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Two-part question here, concerning the real-world application of torque.

I have a bolt on my vehicle that I have to tighten to about 200 ft-lbs. But my torque wrench is only calibrated for up to 150 ft-lbs.

If I sheathe the end of my regular ratchet with a 4-foot "cheater pipe", and then hang a 50 lb weight at the end of that 4-foot moment until the bolt stops turning, I believe the torque will then be greater than 200 ft-lbs (because the 4-foot galvanized steel pipe itself has significant weight.)

My two-part question is:

  1. Is my intuition for accurately simulating a torque wrench correct?
  2. How might I account for the weight of the (straight, uniform) pipe in a manner that is physically correct? (This seems like possibly an integration problem.)
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Yes your intuition is correct. Absent the weight of the pipe and your ratchet, you will produce 200 ft-lbs this way. I suspect the weight of the pipe is a small error compared to others in the system, but if we model the pipe as a uniform beam we can check. Let the mass of the pipe be $m$ lbs. The mass of a small length $dx$ is then $\frac m4 \ dx$ lbs. The torque applied is then $\int_0^4 \frac m4gx\ dx=mg\frac{x^2}8|_0^4=2mg$ As your english scale reads $mg$, this is twice the reading on your scale. If the pipe weighs $2$ lbs, it is only a $2\%$ error. You can reduce your $50$ lb weight to $50-\frac m2$ lb to compensate, if you wish.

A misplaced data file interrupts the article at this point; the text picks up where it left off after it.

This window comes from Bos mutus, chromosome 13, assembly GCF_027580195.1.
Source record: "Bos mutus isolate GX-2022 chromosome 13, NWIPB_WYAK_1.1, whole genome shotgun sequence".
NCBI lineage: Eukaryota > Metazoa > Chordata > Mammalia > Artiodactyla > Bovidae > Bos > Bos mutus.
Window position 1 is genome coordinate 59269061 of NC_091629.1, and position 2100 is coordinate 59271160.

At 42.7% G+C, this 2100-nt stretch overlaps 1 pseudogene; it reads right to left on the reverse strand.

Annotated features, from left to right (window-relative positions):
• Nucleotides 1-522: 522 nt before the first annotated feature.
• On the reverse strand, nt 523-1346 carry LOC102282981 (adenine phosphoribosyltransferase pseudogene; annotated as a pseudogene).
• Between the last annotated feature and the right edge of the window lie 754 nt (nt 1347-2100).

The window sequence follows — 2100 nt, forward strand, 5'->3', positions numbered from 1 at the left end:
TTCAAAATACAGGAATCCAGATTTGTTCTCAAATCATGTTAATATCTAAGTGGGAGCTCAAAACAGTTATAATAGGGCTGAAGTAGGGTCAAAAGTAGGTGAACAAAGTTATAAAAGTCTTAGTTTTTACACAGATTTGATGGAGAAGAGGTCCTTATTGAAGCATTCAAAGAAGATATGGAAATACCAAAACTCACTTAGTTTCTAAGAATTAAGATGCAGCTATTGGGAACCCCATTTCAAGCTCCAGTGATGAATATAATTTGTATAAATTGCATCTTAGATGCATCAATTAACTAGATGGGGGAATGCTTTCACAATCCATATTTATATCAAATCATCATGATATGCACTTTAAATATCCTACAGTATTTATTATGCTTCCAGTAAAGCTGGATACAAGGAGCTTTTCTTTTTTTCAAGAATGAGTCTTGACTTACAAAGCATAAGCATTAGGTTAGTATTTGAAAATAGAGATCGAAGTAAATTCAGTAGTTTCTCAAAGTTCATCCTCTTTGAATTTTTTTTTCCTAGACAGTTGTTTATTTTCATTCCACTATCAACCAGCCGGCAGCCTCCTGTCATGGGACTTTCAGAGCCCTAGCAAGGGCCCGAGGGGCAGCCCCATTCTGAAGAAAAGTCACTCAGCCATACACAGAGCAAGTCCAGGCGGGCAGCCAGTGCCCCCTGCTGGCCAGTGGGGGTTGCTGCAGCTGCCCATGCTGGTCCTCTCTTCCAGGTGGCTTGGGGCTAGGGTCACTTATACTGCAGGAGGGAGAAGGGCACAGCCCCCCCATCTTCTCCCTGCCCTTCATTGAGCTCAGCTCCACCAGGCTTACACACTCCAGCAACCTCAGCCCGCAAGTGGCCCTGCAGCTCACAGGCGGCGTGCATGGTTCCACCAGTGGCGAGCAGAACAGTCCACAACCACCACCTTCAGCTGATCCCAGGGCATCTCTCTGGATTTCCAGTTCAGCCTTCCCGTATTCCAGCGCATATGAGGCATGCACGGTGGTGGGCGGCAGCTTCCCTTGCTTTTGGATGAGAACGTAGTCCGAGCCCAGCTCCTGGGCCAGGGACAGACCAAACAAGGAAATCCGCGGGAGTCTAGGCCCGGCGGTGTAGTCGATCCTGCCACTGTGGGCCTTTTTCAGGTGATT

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    $\begingroup$ Half the weight of the pipe... nice. Thank you for the clear and detailed answer. $\endgroup$ – Ryan V. Bissell Feb 18 '15 at 2:30
  • $\begingroup$ Note that both the original premise of the questionand this answer only apply if the bar is horizontal. $\endgroup$ – Peter Green Dec 8 '15 at 5:37
  • $\begingroup$ @PeterGreen: or if the weight of the bar is negligible compared to the torque required to turn the bolt. It appears that OP understands this. $\endgroup$ – Ross Millikan Dec 8 '15 at 5:44

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